Film Review: ‘Dirtbag: The Legend of Fred Beckey’

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I’m going to cut to the chase and say upfront that this film is an absolutely delightful 95-minute journey through the life of recently-deceased climbing icon Fred Beckey. In fact, it’s also a history of North American climbing, so vast is Becky’s contribution to the development of new routes across the US and Canada. The film, like the man, takes an irreverent approach, splicing in animated sketches with archive images and footage with up-to-date interviews and outings with the 90+ year old Beckey as he continues to climb with the single-minded determination and passion that has marked his life in the mountains. Contemporaries such as Royal Robbins and Yvon Chouinard talk fondly of a man who has stayed true to his calling, eschewing ‘normal’ modern life in his dedication to spending his life doing what he was born to do – climb.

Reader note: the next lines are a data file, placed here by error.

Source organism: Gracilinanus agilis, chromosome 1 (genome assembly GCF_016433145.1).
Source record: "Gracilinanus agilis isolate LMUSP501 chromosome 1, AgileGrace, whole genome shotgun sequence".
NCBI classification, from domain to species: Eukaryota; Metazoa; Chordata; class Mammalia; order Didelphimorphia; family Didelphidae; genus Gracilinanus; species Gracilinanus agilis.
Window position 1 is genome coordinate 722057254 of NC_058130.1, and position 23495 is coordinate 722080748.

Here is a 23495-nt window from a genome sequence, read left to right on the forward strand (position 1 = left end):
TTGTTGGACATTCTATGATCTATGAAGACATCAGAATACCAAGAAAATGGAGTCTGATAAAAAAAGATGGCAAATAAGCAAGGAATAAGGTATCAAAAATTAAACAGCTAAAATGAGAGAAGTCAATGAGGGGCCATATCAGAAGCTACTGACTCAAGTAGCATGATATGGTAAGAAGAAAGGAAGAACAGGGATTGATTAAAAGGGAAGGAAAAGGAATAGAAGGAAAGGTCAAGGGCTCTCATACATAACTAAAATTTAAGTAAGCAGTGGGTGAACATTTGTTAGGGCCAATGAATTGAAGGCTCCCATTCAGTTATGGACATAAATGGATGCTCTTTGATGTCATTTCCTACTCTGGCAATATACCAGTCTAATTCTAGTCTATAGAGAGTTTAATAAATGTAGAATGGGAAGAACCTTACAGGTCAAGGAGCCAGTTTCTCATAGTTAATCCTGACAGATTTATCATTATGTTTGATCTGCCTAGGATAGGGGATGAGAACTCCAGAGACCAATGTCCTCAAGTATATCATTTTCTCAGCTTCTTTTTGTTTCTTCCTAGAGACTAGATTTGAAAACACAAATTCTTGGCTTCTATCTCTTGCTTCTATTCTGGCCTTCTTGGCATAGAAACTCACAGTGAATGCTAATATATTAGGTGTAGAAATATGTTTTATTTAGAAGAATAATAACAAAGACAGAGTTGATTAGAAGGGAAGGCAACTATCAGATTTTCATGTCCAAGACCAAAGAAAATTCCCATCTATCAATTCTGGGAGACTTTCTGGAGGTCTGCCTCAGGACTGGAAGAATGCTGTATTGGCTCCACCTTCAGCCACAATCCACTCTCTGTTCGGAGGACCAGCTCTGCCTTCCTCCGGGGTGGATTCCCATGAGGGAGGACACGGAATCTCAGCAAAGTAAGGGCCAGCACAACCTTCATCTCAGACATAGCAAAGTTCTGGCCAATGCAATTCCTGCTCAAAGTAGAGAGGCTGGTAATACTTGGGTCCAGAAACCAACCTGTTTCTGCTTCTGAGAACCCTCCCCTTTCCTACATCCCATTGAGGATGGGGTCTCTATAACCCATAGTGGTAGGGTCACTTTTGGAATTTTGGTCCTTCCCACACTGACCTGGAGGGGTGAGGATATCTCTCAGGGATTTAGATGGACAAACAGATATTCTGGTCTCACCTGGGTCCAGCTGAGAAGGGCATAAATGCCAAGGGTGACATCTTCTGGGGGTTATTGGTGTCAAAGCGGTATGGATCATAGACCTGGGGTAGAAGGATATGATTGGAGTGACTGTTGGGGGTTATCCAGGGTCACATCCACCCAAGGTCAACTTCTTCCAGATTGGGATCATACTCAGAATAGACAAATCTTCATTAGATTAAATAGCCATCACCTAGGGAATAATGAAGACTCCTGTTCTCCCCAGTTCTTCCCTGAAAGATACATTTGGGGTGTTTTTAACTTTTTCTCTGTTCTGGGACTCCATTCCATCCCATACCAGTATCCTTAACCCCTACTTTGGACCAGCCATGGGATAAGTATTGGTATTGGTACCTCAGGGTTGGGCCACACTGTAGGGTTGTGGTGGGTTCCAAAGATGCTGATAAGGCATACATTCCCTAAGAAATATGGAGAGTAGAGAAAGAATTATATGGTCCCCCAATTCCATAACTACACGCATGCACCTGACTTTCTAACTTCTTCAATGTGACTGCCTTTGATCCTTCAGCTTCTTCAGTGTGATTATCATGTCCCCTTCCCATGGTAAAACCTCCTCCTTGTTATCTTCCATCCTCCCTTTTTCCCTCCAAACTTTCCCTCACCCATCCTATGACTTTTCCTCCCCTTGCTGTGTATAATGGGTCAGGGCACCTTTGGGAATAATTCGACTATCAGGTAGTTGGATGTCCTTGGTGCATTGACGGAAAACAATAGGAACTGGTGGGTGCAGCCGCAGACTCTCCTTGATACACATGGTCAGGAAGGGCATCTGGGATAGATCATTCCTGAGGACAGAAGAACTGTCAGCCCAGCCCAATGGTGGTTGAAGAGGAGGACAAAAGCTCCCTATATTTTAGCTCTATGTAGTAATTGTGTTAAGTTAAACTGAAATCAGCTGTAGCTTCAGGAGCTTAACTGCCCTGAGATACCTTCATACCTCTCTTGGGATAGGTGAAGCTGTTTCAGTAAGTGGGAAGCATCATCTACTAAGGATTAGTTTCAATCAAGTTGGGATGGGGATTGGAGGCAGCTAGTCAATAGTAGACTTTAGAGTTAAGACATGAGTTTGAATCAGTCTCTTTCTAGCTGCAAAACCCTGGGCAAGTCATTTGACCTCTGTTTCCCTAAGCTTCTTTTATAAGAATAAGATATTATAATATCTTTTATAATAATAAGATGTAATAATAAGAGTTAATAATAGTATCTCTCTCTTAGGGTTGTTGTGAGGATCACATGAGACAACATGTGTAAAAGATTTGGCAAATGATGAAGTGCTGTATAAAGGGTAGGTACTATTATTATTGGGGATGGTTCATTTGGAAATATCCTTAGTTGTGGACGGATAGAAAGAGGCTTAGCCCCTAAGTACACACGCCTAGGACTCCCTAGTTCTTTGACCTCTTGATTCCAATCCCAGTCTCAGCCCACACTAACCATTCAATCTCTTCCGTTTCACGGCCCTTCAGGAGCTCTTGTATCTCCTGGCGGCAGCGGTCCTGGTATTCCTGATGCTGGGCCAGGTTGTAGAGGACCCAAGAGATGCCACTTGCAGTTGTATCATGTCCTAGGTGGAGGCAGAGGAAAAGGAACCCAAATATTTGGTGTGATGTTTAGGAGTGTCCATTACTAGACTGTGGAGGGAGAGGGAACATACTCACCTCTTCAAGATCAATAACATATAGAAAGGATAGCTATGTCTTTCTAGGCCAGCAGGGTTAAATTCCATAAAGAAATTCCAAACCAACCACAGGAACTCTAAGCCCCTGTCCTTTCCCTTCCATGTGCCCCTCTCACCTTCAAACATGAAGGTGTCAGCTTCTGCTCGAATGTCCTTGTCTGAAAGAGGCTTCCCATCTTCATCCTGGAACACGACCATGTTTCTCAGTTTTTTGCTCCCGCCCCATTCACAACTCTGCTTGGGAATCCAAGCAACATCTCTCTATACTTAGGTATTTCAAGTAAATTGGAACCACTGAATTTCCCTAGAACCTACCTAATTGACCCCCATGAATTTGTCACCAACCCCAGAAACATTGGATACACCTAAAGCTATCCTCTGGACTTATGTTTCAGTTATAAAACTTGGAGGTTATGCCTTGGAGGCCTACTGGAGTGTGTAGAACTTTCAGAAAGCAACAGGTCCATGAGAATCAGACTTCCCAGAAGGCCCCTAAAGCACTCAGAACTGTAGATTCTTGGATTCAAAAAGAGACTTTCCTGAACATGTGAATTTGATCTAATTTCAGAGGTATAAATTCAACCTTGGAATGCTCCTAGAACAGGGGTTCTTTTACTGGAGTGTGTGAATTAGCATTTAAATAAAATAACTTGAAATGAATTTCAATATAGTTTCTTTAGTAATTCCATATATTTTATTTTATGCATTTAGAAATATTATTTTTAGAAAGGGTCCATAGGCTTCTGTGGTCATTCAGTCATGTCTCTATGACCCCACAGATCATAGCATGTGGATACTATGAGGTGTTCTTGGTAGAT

From his late teens, when he made first ascents of peaks in the Cascades, such as Mount Despair and Forbidden Peak, and it was clear that Beckey was something special. He went onto become the most significant new-router in American climbing history, travelling around the country and living out of his car, in an obsessive pursuit of his chosen vocation. The film is hard to watch at times, as a frail-looking Beckey struggles up mountain approaches and rock routes that in his prime he would have had for breakfast. And the viewer, briefly, questions whether a sometimes lonely life on the road without family or modern comforts to fall back on is any way for a nonagenarian to see out his last days. But Beckey, seemingly, wouldn’t have it any way, and if his wish was to carry on climbing until his last breath then he pretty darn well achieved that. Fred Beckey was a unique figure in the climbing and mountaineering world, unquestionably one of the greatest in its history, and this film is a fitting tribute to the man and his extraordinary life.

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